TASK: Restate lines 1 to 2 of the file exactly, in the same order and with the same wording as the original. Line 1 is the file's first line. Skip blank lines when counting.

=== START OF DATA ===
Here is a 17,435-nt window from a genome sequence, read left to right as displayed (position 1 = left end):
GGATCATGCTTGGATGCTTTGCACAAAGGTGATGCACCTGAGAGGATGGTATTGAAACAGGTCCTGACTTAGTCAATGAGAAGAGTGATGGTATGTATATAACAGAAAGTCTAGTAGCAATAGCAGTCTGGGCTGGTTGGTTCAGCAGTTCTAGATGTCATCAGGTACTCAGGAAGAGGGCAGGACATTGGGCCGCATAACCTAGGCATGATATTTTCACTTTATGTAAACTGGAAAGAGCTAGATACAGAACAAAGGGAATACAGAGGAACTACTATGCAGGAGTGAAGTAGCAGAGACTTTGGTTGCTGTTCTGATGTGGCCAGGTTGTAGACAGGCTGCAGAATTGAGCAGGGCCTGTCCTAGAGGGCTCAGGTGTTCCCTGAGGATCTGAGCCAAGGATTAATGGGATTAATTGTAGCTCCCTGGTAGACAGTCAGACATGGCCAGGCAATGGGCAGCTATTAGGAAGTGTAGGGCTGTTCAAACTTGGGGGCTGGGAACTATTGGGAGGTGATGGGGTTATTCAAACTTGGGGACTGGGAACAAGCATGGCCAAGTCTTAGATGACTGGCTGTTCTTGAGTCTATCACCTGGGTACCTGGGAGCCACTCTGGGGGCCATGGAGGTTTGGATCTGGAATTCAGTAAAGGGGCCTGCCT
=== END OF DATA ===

Here is a 17,435-nt window from a genome sequence, read left to right as displayed (position 1 = left end):
GGATCATGCTTGGATGCTTTGCACAAAGGTGATGCACCTGAGAGGATGGTATTGAAACAGGTCCTGACTTAGTCAATGAGAAGAGTGATGGTATGTATATAACAGAAAGTCTAGTAGCAATAGCAGTCTGGGCTGGTTGGTTCAGCAGTTCTAGATGTCATCAGGTACTCAGGAAGAGGGCAGGACATTGGGCCGCATAACCTAGGCATGATATTTTCACTTTATGTAAACTGGAAAGAGCTAGATACAGAACAAAGGGAATACAGAGGAACTACTATGCAGGAGTGAAGTAGCAGAGACTTTGGTTGCTGTTCTGATGTGGCCAGGTTGTAGACAGGCTGCAGAATTGAGCAGGGCCTGTCCTAGAGGGCTCAGGTGTTCCCTGAGGATCTGAGCCAAGGATTAATGGGATTAATTGTAGCTCCCTGGTAGACAGTCAGACATGGCCAGGCAATGGGCAGCTATTAGGAAGTGTAGGGCTGTTCAAACTTGGGGGCTGGGAACTATTGGGAGGTGATGGGGTTATTCAAACTTGGGGACTGGGAACAAGCATGGCCAAGTCTTAGATGACTGGCTGTTCTTGAGTCTATCACCTGGGTACCTGGGAGCCACTCTGGGGGCCATGGAGGTTTGGATCTGGAATTCAGTAAAGGGGCCTGCCT